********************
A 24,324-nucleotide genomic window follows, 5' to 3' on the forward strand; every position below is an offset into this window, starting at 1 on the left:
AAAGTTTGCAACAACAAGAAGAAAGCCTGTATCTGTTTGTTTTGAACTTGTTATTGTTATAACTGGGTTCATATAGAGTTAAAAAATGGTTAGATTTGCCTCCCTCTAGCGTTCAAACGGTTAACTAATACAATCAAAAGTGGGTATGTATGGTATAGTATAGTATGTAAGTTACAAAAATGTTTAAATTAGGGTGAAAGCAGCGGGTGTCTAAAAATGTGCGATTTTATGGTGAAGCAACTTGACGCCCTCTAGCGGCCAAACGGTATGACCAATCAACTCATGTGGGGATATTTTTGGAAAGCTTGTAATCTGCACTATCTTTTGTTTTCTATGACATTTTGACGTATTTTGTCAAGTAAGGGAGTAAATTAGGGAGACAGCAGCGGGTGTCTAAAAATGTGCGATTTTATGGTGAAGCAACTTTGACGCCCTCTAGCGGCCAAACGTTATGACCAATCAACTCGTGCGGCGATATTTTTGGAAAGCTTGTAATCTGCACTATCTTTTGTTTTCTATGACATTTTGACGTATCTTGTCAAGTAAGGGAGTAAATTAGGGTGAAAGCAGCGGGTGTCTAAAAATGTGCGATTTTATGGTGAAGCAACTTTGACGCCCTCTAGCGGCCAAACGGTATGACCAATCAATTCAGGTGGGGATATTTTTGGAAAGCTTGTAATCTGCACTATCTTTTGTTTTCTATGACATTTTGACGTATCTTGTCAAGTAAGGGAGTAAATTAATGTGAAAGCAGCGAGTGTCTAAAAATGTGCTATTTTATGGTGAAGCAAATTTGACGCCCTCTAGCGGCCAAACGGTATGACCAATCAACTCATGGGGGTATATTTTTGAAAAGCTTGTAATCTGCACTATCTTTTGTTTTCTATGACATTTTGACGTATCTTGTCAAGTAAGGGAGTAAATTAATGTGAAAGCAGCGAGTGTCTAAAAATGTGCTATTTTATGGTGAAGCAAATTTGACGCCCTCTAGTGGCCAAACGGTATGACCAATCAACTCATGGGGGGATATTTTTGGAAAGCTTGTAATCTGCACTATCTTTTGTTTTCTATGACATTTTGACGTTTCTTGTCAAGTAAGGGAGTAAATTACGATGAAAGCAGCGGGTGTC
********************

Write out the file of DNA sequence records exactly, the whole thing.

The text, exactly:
A 24,324-nucleotide genomic window follows, 5' to 3' on the forward strand; every position below is an offset into this window, starting at 1 on the left:
AAAGTTTGCAACAACAAGAAGAAAGCCTGTATCTGTTTGTTTTGAACTTGTTATTGTTATAACTGGGTTCATATAGAGTTAAAAAATGGTTAGATTTGCCTCCCTCTAGCGTTCAAACGGTTAACTAATACAATCAAAAGTGGGTATGTATGGTATAGTATAGTATGTAAGTTACAAAAATGTTTAAATTAGGGTGAAAGCAGCGGGTGTCTAAAAATGTGCGATTTTATGGTGAAGCAACTTGACGCCCTCTAGCGGCCAAACGGTATGACCAATCAACTCATGTGGGGATATTTTTGGAAAGCTTGTAATCTGCACTATCTTTTGTTTTCTATGACATTTTGACGTATTTTGTCAAGTAAGGGAGTAAATTAGGGAGACAGCAGCGGGTGTCTAAAAATGTGCGATTTTATGGTGAAGCAACTTTGACGCCCTCTAGCGGCCAAACGTTATGACCAATCAACTCGTGCGGCGATATTTTTGGAAAGCTTGTAATCTGCACTATCTTTTGTTTTCTATGACATTTTGACGTATCTTGTCAAGTAAGGGAGTAAATTAGGGTGAAAGCAGCGGGTGTCTAAAAATGTGCGATTTTATGGTGAAGCAACTTTGACGCCCTCTAGCGGCCAAACGGTATGACCAATCAATTCAGGTGGGGATATTTTTGGAAAGCTTGTAATCTGCACTATCTTTTGTTTTCTATGACATTTTGACGTATCTTGTCAAGTAAGGGAGTAAATTAATGTGAAAGCAGCGAGTGTCTAAAAATGTGCTATTTTATGGTGAAGCAAATTTGACGCCCTCTAGCGGCCAAACGGTATGACCAATCAACTCATGGGGGTATATTTTTGAAAAGCTTGTAATCTGCACTATCTTTTGTTTTCTATGACATTTTGACGTATCTTGTCAAGTAAGGGAGTAAATTAATGTGAAAGCAGCGAGTGTCTAAAAATGTGCTATTTTATGGTGAAGCAAATTTGACGCCCTCTAGTGGCCAAACGGTATGACCAATCAACTCATGGGGGGATATTTTTGGAAAGCTTGTAATCTGCACTATCTTTTGTTTTCTATGACATTTTGACGTTTCTTGTCAAGTAAGGGAGTAAATTACGATGAAAGCAGCGGGTGTC